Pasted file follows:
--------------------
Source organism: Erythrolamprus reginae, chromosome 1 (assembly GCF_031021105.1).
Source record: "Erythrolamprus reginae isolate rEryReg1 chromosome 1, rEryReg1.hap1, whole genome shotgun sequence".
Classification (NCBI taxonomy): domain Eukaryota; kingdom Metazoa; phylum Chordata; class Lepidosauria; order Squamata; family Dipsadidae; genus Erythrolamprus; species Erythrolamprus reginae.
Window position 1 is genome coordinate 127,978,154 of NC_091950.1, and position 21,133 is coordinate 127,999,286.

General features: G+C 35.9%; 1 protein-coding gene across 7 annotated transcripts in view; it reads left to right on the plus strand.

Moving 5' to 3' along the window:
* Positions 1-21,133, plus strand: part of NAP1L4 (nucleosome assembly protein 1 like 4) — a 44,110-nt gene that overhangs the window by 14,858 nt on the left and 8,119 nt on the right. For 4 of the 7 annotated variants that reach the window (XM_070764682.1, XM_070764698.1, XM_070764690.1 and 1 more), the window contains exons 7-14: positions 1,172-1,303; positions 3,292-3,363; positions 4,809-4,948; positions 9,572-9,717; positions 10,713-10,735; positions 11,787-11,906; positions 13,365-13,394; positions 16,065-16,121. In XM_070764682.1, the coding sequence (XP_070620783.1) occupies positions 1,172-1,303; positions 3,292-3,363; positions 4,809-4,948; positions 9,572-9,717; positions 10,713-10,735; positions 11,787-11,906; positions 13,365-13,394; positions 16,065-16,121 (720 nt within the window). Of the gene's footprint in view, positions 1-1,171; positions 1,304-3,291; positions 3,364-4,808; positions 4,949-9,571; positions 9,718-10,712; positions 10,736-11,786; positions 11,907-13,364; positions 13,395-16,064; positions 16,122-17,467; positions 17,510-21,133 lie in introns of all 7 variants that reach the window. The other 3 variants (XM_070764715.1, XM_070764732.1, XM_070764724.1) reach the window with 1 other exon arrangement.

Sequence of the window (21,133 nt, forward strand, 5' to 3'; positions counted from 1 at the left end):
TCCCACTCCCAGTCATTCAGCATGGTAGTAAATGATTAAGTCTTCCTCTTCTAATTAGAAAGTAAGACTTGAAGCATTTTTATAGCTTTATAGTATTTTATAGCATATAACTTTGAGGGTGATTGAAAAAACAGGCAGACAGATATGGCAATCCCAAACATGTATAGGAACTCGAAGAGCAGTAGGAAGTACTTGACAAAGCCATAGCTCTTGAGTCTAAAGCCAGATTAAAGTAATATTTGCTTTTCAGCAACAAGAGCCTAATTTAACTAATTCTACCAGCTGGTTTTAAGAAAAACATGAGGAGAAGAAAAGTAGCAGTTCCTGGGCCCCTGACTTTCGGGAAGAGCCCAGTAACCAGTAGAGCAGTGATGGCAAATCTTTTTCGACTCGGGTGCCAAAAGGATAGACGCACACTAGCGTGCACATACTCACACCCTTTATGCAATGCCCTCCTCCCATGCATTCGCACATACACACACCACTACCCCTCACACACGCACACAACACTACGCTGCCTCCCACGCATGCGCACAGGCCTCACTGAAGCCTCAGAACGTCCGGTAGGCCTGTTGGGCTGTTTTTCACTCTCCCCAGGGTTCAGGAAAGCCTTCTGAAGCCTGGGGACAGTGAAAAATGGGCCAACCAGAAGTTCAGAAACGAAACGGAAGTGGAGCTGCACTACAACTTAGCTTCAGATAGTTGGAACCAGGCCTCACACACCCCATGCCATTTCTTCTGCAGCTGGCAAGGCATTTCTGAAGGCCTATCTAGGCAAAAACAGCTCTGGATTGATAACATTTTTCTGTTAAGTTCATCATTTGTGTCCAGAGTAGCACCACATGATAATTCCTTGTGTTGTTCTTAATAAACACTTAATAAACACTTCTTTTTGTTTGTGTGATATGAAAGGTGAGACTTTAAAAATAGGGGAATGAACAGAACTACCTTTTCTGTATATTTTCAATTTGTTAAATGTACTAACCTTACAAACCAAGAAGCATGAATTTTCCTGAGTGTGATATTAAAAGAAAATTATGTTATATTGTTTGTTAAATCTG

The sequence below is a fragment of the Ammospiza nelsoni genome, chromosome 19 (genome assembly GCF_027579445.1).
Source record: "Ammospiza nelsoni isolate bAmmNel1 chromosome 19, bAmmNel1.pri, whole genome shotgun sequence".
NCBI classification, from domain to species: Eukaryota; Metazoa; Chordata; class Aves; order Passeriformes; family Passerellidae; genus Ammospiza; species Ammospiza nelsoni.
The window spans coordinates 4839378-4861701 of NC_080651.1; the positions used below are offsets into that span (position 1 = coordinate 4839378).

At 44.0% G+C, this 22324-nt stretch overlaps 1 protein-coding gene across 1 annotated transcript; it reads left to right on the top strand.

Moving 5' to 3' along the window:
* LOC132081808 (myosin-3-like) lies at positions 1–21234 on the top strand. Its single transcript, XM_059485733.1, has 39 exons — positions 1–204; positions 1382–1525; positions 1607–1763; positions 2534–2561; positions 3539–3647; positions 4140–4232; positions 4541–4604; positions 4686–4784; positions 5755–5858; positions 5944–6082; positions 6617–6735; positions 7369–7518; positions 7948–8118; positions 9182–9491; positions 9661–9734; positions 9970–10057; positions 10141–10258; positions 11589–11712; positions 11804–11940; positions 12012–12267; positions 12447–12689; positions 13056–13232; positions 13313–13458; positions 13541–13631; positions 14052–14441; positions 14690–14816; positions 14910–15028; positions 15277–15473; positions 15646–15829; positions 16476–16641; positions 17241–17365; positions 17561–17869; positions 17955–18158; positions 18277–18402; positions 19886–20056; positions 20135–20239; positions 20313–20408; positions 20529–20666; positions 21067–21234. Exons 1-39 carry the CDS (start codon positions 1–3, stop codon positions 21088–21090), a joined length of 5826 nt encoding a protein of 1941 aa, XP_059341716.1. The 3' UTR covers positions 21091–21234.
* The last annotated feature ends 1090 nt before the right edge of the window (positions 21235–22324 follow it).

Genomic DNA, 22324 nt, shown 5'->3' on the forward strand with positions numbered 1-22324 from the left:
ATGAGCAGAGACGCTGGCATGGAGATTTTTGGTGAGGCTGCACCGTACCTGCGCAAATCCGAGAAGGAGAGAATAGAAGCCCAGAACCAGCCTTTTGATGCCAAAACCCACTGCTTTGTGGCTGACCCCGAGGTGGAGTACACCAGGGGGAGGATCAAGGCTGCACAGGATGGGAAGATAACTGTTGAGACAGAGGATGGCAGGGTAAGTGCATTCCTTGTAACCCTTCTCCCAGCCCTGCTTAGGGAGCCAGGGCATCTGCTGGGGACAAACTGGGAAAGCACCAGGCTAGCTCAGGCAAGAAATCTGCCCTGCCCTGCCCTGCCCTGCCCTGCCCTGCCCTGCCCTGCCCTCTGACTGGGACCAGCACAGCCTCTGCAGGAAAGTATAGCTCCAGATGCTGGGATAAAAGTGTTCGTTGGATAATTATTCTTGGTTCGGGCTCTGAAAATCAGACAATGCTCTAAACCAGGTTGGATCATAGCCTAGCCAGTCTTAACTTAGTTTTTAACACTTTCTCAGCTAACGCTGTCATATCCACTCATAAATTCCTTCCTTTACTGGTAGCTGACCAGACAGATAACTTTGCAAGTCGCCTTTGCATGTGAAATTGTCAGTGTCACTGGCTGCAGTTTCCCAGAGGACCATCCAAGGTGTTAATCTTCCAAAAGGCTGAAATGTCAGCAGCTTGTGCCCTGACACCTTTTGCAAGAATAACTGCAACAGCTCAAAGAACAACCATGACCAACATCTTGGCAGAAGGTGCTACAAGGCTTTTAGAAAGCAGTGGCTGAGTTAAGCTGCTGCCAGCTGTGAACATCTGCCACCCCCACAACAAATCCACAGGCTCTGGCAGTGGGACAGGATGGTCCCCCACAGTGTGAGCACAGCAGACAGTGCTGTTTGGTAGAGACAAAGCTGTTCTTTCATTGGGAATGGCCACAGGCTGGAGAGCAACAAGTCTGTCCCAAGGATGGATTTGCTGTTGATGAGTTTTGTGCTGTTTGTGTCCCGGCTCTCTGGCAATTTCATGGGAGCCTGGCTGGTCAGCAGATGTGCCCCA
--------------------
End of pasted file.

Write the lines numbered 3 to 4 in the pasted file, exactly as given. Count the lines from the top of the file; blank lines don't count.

Classification (NCBI taxonomy): domain Eukaryota; kingdom Metazoa; phylum Chordata; class Lepidosauria; order Squamata; family Dipsadidae; genus Erythrolamprus; species Erythrolamprus reginae.
Window position 1 is genome coordinate 127,978,154 of NC_091950.1, and position 21,133 is coordinate 127,999,286.